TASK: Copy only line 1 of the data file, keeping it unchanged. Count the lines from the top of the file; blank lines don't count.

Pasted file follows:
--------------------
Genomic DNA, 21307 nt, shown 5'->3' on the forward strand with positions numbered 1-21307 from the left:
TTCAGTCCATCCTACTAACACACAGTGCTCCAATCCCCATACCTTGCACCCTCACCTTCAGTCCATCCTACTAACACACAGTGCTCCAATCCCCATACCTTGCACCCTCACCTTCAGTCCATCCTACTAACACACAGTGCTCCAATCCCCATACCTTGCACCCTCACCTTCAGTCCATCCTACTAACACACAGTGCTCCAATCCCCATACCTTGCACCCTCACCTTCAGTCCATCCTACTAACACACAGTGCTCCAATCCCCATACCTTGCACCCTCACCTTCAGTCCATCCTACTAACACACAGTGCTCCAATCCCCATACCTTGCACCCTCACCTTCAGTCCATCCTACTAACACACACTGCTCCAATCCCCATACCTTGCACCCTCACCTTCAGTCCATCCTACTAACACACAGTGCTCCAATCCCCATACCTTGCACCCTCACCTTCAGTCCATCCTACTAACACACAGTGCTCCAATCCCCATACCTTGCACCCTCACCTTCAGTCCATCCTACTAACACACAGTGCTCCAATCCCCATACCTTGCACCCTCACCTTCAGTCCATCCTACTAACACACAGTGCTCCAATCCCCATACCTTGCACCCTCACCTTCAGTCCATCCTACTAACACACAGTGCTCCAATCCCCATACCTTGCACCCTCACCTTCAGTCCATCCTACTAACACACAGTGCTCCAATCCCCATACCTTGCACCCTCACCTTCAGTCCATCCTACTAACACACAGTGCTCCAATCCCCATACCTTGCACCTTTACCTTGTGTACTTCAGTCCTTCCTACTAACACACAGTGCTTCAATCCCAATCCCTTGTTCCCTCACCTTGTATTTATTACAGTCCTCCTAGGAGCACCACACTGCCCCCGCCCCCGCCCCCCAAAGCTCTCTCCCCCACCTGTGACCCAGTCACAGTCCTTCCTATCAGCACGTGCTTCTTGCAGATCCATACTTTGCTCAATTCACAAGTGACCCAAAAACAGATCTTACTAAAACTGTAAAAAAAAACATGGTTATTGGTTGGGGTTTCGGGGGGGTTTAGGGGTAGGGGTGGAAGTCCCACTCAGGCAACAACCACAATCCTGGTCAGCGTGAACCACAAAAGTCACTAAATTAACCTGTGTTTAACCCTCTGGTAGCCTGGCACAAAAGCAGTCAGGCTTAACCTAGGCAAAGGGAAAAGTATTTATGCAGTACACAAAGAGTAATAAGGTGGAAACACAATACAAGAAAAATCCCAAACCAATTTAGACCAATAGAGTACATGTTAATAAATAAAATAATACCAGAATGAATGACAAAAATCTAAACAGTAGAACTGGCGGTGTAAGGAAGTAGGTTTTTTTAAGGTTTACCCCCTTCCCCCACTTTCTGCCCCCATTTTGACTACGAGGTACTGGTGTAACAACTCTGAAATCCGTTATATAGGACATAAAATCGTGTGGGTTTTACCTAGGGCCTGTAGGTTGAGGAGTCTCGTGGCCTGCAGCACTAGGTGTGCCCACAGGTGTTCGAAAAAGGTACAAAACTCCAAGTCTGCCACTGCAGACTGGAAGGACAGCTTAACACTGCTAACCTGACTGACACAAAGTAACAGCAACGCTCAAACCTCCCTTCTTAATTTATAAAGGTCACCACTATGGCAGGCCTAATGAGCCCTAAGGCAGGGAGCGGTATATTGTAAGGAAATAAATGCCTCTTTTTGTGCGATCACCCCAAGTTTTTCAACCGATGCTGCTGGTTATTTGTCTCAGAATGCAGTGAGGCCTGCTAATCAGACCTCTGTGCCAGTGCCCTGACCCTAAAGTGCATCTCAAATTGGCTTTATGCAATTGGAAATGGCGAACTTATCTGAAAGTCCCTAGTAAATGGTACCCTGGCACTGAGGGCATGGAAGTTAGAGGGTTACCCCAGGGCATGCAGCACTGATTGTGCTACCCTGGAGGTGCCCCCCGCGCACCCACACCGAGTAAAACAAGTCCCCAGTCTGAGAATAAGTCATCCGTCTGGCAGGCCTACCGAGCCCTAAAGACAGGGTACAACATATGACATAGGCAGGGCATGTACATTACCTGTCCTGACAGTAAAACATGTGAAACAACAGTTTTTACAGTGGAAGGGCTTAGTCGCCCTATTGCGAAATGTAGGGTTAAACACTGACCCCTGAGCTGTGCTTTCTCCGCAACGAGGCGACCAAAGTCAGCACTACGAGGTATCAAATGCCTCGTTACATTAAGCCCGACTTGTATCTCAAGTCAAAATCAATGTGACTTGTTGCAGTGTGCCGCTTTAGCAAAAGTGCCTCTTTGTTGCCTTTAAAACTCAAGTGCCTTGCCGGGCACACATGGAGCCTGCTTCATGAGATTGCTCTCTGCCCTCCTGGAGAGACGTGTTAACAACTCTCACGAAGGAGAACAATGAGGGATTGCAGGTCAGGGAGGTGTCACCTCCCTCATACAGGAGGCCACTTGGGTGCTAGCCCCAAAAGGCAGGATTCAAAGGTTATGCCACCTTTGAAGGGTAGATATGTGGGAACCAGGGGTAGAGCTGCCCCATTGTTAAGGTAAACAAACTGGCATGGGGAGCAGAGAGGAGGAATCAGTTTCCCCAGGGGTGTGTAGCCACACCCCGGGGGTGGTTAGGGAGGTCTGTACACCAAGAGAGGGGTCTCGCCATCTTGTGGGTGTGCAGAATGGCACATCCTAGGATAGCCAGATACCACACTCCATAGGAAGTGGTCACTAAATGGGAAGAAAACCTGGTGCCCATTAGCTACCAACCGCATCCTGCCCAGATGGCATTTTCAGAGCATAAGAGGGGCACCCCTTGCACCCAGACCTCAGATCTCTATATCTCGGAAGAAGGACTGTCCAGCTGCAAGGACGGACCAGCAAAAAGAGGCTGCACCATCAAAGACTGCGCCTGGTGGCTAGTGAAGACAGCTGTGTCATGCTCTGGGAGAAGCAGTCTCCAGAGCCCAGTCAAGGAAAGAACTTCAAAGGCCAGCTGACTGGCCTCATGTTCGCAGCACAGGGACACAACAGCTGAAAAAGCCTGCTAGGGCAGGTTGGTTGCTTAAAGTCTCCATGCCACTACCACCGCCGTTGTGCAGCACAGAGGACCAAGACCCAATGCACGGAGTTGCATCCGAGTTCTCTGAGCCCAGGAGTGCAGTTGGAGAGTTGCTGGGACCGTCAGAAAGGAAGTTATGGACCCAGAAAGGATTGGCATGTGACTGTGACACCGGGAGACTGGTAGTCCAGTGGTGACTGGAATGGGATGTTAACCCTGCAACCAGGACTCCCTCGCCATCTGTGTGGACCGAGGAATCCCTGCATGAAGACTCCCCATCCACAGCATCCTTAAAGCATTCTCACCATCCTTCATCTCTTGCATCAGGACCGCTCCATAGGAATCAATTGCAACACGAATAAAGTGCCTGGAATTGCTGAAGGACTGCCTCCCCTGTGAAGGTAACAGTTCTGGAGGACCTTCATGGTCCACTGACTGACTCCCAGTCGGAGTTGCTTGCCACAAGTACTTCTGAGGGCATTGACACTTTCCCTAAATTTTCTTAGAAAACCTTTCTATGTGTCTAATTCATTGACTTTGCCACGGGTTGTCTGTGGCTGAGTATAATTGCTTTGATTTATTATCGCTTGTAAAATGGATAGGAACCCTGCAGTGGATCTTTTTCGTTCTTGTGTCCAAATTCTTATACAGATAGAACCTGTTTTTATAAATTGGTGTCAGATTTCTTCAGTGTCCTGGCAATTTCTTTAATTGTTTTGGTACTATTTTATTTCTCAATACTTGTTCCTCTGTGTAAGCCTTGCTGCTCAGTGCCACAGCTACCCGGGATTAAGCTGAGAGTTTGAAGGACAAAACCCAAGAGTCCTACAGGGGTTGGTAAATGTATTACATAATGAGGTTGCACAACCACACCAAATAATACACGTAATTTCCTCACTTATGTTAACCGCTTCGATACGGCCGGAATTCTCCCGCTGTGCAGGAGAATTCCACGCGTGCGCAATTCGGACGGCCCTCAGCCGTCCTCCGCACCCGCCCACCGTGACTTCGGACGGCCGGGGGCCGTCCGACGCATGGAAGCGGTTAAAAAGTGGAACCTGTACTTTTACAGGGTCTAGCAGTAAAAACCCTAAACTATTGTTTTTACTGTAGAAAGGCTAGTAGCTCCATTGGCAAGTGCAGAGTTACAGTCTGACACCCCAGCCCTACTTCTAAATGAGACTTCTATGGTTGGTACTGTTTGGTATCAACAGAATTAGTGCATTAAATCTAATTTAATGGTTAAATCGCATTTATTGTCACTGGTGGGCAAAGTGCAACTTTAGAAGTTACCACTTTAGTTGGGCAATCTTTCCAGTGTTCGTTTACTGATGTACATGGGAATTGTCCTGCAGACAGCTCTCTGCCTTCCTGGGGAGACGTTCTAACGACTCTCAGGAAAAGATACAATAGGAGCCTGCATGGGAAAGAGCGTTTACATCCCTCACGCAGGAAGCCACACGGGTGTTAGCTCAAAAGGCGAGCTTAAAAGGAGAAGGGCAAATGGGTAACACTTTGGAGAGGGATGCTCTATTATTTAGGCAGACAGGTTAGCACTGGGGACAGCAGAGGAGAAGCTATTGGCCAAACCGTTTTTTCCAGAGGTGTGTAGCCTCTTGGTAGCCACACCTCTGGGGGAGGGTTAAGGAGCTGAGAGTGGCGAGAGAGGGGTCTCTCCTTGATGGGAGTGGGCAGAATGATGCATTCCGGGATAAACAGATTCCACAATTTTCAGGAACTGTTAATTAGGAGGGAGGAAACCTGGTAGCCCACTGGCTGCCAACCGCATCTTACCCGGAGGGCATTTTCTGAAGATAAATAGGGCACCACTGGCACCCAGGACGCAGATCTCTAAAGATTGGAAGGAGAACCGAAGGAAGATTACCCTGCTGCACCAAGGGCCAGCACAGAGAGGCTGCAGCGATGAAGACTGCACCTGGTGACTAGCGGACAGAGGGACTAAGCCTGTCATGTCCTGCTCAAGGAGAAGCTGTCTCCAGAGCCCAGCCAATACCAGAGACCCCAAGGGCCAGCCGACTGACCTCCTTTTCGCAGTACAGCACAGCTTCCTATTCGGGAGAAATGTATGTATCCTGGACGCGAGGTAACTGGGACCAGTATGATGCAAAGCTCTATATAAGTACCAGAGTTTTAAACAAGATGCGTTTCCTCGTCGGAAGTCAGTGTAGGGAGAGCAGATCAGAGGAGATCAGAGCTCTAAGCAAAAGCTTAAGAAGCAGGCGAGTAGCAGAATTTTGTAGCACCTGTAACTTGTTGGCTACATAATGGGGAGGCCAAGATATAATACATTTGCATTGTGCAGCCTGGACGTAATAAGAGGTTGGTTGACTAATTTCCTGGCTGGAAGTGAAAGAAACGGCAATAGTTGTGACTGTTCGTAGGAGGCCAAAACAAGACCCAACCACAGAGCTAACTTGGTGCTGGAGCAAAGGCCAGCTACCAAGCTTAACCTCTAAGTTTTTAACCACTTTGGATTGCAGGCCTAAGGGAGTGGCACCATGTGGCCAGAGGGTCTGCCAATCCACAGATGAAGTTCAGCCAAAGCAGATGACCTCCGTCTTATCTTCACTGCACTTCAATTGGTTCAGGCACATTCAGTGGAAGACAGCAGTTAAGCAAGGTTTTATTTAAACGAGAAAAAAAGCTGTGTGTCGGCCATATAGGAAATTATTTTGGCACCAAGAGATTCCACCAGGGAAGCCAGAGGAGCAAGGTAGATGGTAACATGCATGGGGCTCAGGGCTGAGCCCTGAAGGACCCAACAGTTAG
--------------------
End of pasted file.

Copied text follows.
Genomic DNA, 21307 nt, shown 5'->3' on the forward strand with positions numbered 1-21307 from the left: